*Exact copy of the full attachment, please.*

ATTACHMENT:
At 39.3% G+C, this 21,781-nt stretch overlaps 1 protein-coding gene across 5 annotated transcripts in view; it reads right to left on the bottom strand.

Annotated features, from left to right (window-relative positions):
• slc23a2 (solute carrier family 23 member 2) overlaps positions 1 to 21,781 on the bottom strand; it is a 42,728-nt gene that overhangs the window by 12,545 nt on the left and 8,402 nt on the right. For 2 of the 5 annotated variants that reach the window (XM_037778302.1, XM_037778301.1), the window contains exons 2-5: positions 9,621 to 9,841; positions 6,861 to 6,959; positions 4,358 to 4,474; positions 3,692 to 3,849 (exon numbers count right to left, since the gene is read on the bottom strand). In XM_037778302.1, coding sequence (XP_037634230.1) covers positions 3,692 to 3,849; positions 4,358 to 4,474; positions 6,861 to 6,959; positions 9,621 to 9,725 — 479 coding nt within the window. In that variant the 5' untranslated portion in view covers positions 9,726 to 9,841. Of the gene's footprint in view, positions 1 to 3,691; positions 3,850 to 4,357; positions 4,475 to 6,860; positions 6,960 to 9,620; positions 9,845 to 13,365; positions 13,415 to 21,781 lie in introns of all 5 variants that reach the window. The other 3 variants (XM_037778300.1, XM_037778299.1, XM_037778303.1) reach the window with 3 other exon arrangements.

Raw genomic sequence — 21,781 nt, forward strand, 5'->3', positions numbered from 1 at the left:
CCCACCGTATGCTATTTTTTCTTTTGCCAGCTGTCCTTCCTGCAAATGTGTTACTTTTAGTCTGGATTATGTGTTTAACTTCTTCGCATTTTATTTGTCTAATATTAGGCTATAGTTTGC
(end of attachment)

At 39.3% G+C, this 21,781-nt stretch overlaps 1 protein-coding gene across 5 annotated transcripts in view; it reads right to left on the bottom strand.

Annotated features, from left to right (window-relative positions):
• slc23a2 (solute carrier family 23 member 2) overlaps positions 1 to 21,781 on the bottom strand; it is a 42,728-nt gene that overhangs the window by 12,545 nt on the left and 8,402 nt on the right. For 2 of the 5 annotated variants that reach the window (XM_037778302.1, XM_037778301.1), the window contains exons 2-5: positions 9,621 to 9,841; positions 6,861 to 6,959; positions 4,358 to 4,474; positions 3,692 to 3,849 (exon numbers count right to left, since the gene is read on the bottom strand). In XM_037778302.1, coding sequence (XP_037634230.1) covers positions 3,692 to 3,849; positions 4,358 to 4,474; positions 6,861 to 6,959; positions 9,621 to 9,725 — 479 coding nt within the window. In that variant the 5' untranslated portion in view covers positions 9,726 to 9,841. Of the gene's footprint in view, positions 1 to 3,691; positions 3,850 to 4,357; positions 4,475 to 6,860; positions 6,960 to 9,620; positions 9,845 to 13,365; positions 13,415 to 21,781 lie in introns of all 5 variants that reach the window. The other 3 variants (XM_037778300.1, XM_037778299.1, XM_037778303.1) reach the window with 3 other exon arrangements.

Raw genomic sequence — 21,781 nt, forward strand, 5'->3', positions numbered from 1 at the left:
CCCACCGTATGCTATTTTTTCTTTTGCCAGCTGTCCTTCCTGCAAATGTGTTACTTTTAGTCTGGATTATGTGTTTAACTTCTTCGCATTTTATTTGTCTAATATTAGGCTATAGTTTGC